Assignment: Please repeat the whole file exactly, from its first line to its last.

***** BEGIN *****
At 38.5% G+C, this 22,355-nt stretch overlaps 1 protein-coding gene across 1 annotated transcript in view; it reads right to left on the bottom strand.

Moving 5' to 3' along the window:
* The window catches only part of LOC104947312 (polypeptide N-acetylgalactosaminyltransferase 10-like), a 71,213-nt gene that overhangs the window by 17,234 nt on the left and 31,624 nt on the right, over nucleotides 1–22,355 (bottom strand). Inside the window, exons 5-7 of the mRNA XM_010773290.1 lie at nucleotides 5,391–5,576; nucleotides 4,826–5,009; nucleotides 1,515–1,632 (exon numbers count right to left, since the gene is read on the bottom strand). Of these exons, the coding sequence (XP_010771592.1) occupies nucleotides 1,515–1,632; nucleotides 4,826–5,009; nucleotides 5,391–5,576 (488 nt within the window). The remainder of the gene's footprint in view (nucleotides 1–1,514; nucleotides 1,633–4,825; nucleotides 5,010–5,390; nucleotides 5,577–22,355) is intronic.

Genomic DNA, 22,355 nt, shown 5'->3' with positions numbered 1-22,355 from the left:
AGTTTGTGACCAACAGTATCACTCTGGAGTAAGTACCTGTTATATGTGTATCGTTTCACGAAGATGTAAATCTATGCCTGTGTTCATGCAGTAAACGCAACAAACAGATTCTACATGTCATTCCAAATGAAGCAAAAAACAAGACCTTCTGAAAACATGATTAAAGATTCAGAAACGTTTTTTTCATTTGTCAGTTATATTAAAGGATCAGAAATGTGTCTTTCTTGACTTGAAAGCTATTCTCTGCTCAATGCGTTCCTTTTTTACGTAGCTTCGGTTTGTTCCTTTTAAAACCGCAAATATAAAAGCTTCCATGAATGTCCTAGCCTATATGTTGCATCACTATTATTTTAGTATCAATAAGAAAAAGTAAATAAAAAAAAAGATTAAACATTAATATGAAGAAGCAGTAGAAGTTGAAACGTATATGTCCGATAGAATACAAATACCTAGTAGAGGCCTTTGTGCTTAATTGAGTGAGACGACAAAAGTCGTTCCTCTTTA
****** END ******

At 38.5% G+C, this 22,355-nt stretch overlaps 1 protein-coding gene across 1 annotated transcript in view; it reads right to left on the bottom strand.

Moving 5' to 3' along the window:
* The window catches only part of LOC104947312 (polypeptide N-acetylgalactosaminyltransferase 10-like), a 71,213-nt gene that overhangs the window by 17,234 nt on the left and 31,624 nt on the right, over nucleotides 1–22,355 (bottom strand). Inside the window, exons 5-7 of the mRNA XM_010773290.1 lie at nucleotides 5,391–5,576; nucleotides 4,826–5,009; nucleotides 1,515–1,632 (exon numbers count right to left, since the gene is read on the bottom strand). Of these exons, the coding sequence (XP_010771592.1) occupies nucleotides 1,515–1,632; nucleotides 4,826–5,009; nucleotides 5,391–5,576 (488 nt within the window). The remainder of the gene's footprint in view (nucleotides 1–1,514; nucleotides 1,633–4,825; nucleotides 5,010–5,390; nucleotides 5,577–22,355) is intronic.

Genomic DNA, 22,355 nt, shown 5'->3' with positions numbered 1-22,355 from the left:
AGTTTGTGACCAACAGTATCACTCTGGAGTAAGTACCTGTTATATGTGTATCGTTTCACGAAGATGTAAATCTATGCCTGTGTTCATGCAGTAAACGCAACAAACAGATTCTACATGTCATTCCAAATGAAGCAAAAAACAAGACCTTCTGAAAACATGATTAAAGATTCAGAAACGTTTTTTTCATTTGTCAGTTATATTAAAGGATCAGAAATGTGTCTTTCTTGACTTGAAAGCTATTCTCTGCTCAATGCGTTCCTTTTTTACGTAGCTTCGGTTTGTTCCTTTTAAAACCGCAAATATAAAAGCTTCCATGAATGTCCTAGCCTATATGTTGCATCACTATTATTTTAGTATCAATAAGAAAAAGTAAATAAAAAAAAAGATTAAACATTAATATGAAGAAGCAGTAGAAGTTGAAACGTATATGTCCGATAGAATACAAATACCTAGTAGAGGCCTTTGTGCTTAATTGAGTGAGACGACAAAAGTCGTTCCTCTTTA